The first one feels a lot more like productive work, because you’re churning away and shouting from the rooftops.

The second one will likely have more impact in the long run.

The toughest sale

Here’s a riddle: all good product sales are not about the product, they’re about the story about the product, right?   (Method soap tells a story about the kind of hip, environmentally conscious, non-ostentatious but still a little bit fancy consumer you are;  there’s a whole ethos and culture and world outlook story that surrounds each iPhone (and, soon, iTouch) ; JetBlue sells an attitude about flying along with free TV.)

What about selling something that has no product?  That seems hard to do.  In fact, it seems so hard to do that if you could find someone who knew how to do that, you’d know that they were pretty darn good at their job – probably better at selling that someone who has a product AND a story to sell, right?

Selling philanthropy seems to me to be a product-free sale.  It’s the pure sale of an idea, of an ethos, of who you can be.

So the riddle is: if philanthropy is a product-free sale, why aren’t the people selling philanthropy the best salespeople around?

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Which side of the table?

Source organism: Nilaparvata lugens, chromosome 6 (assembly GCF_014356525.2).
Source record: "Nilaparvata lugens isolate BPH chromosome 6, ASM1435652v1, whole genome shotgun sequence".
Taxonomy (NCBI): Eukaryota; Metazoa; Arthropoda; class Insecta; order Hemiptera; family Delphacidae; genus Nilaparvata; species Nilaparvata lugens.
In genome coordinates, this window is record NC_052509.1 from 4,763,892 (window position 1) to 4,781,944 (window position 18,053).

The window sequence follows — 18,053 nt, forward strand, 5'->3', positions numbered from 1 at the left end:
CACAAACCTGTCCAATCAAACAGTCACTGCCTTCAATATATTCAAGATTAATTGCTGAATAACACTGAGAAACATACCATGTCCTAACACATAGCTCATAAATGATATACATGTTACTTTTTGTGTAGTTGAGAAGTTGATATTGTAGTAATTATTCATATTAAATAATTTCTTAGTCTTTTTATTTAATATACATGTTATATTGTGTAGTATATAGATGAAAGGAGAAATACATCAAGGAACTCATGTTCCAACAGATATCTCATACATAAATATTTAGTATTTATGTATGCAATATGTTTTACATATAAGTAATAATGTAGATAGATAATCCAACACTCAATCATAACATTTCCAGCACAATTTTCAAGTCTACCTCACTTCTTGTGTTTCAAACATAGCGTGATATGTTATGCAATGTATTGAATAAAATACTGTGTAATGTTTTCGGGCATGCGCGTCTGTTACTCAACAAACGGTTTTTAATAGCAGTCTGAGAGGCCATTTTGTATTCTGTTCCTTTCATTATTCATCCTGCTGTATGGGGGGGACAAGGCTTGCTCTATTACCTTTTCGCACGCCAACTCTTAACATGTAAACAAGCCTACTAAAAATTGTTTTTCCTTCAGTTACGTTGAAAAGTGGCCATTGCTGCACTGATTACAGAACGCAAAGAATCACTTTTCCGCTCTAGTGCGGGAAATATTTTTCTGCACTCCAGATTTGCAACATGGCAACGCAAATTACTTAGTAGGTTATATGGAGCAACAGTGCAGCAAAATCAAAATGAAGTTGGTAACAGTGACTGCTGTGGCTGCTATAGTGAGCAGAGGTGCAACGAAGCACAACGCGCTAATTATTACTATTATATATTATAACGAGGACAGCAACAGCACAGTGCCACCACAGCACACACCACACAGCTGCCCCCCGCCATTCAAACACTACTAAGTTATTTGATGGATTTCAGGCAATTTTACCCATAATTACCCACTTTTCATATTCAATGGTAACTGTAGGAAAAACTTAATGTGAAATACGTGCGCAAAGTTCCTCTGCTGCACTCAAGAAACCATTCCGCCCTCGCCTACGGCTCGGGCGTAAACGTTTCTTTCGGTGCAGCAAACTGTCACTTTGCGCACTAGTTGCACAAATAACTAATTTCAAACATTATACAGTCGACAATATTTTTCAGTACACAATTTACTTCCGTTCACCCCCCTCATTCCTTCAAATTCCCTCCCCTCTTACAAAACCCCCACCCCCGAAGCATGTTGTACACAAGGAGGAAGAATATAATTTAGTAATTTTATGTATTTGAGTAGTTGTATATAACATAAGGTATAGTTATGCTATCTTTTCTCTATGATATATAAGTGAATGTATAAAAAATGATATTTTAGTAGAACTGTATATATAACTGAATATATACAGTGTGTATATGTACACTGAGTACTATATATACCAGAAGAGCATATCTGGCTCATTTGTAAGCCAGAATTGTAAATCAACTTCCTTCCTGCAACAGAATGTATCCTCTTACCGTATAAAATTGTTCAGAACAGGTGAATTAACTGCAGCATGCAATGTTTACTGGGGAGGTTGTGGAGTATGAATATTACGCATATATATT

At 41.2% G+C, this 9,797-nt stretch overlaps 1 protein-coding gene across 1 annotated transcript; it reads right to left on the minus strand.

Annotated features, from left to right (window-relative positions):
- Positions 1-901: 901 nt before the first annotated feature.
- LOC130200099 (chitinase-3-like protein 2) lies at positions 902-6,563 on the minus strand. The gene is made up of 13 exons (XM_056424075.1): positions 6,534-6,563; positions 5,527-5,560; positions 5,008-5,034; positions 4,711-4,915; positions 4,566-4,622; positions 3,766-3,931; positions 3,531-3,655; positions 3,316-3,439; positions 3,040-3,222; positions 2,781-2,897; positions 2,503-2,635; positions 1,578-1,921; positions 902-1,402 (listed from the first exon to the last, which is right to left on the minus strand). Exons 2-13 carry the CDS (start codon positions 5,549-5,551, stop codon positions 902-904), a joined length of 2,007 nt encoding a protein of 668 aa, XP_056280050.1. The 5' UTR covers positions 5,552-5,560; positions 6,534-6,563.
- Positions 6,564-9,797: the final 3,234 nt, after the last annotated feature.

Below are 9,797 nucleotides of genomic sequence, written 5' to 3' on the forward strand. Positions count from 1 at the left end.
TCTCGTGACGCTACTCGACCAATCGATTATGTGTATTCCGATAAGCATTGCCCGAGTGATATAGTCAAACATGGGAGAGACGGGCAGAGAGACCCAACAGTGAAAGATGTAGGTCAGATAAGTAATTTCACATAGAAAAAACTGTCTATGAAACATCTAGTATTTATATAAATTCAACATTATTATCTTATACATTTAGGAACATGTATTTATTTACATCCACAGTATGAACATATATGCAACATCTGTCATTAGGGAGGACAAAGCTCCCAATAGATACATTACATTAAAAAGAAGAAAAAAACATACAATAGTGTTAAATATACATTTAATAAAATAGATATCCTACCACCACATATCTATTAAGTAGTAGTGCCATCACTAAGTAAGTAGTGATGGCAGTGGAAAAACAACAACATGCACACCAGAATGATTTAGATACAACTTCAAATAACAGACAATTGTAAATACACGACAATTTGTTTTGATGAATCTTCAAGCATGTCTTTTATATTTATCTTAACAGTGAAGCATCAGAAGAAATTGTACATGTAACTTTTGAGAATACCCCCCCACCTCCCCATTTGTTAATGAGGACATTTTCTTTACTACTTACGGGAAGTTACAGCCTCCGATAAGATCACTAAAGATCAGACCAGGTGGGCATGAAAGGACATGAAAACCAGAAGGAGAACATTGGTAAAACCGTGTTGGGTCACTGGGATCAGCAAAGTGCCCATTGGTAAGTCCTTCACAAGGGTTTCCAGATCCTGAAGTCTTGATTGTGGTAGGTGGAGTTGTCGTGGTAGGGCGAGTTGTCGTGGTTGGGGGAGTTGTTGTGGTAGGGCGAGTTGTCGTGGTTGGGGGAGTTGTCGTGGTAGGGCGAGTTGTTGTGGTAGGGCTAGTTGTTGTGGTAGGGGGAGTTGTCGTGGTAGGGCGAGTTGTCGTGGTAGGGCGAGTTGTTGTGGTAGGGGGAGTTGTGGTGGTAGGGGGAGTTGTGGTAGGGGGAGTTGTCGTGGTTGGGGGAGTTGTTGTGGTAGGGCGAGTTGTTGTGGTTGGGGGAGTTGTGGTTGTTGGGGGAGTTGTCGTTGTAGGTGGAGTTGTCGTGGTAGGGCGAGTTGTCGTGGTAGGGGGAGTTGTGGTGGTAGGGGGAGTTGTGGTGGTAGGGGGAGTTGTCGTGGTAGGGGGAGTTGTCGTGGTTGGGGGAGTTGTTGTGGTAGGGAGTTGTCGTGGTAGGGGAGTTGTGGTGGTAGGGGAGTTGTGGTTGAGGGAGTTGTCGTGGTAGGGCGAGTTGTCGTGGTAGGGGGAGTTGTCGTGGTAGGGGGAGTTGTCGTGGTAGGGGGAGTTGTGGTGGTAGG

Which side of the table do you want to be on?  If you are in any sort of client-facing, relationship-driven, or advisory role, you can orient yourself one of two ways: “across the table” or on the “same side of the table.”

The “across the table” strategy is the purview of the expert, and is adeptly practiced by many (but definitely not all) management consulting firms, bankers, expert witnesses and gurus.  Its hallmarks are complex financial models and the use of terminology and frameworks and abbreviations that demonstrate domain expertise and separation.   The examples the expert cites are hallmark successes to illustrate the broader theory, and the desired result is to affirm her client’s fears while leaving him with a vague, warm sense that the expert knows what she’s talking about and that he’s in good hands.  The strategy is working when meetings give the sense that the expert cannot be easily replaced, and as a result she is hired for the next job.  This strategy works best with clients with limited time and experience, in politicized environments, and where managing risk and covering your bases is important.